Nowadays, if I need to escort a buyer or renter, I’ll hail a taxi or two, or hire a driver, for the day, making the “getting-to-know-you” process so much nicer, for everyone involved.  When I’m alone, I take the subway.  These vehicles of transportation are perfect for someone, like me, who’s an awful driver. The roads are definitely safer without me behind the wheel, that’s for sure. (My kids are thankful, too, often reminding me of my mishaps of driving into a parked car, wrecking into a pile of mulch, and so on.)

However, as much as I love my new modes of transport, this lack of driving a car has held me back in a few ways. One is that I desperately want to rent a car and drive my kids to Maine–to eat lobster, rest by the ocean, etc; but the kids won’t agree, offering another solution: “Can’t we just take a train there or fly?”  “No,” I respond, while adding, “We must drive in a car—to experience it, fully! It’d be wonderful car-trip!!!”  We’ve yet to make it to Maine, so I’ll have to $ave up, in order to hire someone to drive us there for a long weekend escape.  Another example happened just a few years ago when a client’s business manager offered me a very posh, high-paying job in Los Angeles. It was a great opportunity for me (and my kids); but a few minutes, after his offer, and a few lingering seconds of multiple $tars twinkling behind my eyes, I responded, “I can’t. LA isn’t for me… Plus, I haven’t driven a car in three years.”  Everyone knows that you definitely need a car in LA.:  Cars are a must (in many ways), so I’d be out of my comfort zone, to say the least.  And I’d miss the NYC subway, even with all of the crazy MetroCard-riders, who I see every day, way too much.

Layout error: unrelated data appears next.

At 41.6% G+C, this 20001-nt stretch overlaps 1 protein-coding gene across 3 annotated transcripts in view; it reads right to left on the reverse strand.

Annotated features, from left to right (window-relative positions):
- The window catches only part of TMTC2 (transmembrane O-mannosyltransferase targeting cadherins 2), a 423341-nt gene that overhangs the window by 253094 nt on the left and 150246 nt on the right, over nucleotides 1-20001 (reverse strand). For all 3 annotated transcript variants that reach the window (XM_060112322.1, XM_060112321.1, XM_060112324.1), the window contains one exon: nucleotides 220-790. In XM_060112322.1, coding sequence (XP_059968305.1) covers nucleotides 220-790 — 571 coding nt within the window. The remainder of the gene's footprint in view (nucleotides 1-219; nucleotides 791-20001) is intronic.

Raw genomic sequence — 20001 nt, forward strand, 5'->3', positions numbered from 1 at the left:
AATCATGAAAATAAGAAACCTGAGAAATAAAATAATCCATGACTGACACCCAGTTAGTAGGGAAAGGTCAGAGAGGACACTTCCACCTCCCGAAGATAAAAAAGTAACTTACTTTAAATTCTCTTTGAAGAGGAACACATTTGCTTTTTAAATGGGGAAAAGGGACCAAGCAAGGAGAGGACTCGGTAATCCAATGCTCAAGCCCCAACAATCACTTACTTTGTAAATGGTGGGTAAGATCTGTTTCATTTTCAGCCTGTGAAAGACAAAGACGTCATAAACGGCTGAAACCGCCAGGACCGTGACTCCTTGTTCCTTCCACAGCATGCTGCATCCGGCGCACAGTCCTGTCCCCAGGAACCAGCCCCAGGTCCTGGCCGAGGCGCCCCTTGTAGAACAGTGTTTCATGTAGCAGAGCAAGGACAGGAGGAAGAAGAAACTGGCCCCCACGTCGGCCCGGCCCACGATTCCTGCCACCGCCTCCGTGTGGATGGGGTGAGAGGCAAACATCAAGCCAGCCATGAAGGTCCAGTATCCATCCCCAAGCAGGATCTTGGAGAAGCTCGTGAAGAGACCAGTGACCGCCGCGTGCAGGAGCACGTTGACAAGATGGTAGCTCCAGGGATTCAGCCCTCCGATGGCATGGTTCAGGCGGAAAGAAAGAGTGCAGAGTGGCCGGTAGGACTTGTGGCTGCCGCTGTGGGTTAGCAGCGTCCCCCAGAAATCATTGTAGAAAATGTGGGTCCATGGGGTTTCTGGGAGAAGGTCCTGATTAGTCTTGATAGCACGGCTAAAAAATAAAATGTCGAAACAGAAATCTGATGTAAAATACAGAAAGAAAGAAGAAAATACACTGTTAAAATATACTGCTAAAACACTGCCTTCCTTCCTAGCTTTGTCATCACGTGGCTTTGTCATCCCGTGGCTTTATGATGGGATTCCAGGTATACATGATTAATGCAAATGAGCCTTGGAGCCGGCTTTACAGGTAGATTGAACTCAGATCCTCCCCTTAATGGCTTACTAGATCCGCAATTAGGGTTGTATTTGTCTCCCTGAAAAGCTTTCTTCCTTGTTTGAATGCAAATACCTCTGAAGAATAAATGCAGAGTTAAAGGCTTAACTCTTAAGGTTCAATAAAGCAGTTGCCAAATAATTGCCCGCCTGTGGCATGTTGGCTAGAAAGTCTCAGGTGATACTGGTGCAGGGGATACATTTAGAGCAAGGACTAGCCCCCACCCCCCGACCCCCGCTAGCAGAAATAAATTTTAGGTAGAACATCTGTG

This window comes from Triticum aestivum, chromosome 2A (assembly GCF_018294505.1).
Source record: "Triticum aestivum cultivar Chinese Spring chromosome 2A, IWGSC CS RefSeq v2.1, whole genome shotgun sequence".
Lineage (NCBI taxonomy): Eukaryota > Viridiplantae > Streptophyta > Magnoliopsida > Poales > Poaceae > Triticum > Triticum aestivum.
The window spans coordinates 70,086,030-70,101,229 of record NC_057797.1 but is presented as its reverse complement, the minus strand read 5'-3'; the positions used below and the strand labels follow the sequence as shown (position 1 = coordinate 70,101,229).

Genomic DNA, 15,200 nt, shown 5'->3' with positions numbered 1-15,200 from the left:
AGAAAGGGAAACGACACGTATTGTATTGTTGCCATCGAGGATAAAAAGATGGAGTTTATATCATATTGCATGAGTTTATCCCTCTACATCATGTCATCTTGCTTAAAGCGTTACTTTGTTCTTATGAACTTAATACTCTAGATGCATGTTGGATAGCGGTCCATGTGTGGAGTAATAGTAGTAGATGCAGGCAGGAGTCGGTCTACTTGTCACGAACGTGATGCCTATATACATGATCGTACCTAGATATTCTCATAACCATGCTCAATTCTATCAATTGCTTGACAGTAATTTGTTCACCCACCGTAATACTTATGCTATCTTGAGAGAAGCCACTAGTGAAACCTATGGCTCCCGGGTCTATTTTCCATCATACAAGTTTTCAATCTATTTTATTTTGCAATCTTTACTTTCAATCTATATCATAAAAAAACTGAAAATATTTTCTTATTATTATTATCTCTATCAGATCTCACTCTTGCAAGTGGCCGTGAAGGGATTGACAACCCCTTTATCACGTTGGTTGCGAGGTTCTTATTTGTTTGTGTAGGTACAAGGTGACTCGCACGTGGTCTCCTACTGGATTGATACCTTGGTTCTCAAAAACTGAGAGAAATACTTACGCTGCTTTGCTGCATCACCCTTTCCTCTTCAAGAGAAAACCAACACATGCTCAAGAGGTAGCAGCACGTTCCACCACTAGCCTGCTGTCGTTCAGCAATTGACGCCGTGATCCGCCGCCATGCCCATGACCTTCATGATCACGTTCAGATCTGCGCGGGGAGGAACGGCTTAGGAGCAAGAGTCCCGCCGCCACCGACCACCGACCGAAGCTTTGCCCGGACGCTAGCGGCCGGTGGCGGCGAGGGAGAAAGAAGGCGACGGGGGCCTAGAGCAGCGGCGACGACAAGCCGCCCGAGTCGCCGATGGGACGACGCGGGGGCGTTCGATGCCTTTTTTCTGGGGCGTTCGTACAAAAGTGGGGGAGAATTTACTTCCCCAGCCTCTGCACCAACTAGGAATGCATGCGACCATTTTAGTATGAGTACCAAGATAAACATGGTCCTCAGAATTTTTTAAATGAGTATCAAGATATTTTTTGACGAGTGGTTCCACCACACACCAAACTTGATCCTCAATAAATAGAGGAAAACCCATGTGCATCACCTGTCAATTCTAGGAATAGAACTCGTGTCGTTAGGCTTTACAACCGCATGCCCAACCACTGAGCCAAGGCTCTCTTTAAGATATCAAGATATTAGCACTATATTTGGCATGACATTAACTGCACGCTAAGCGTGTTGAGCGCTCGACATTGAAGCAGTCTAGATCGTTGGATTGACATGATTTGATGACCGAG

I don’t know if I could make it anywhere without TRAINing it.

I don’t really talk to people on the subway: I just read or sort out my appointments for the day, and keep to myself.  (It’s become one of many, many kinds of Office-on-Wheels, for me.) But sometimes, when my mind wanders, I do wonder about those strangers, who sit or stand next to me. What’s their story? Where are they from? Are they terrible drivers, too? I know I’m not alone with these rambling, silent questions; and I also know, I’ll never ask them.  Which is why I’m so happy that Alli & Jen introduced me to their video-blog, whyareyouonmytrain.com.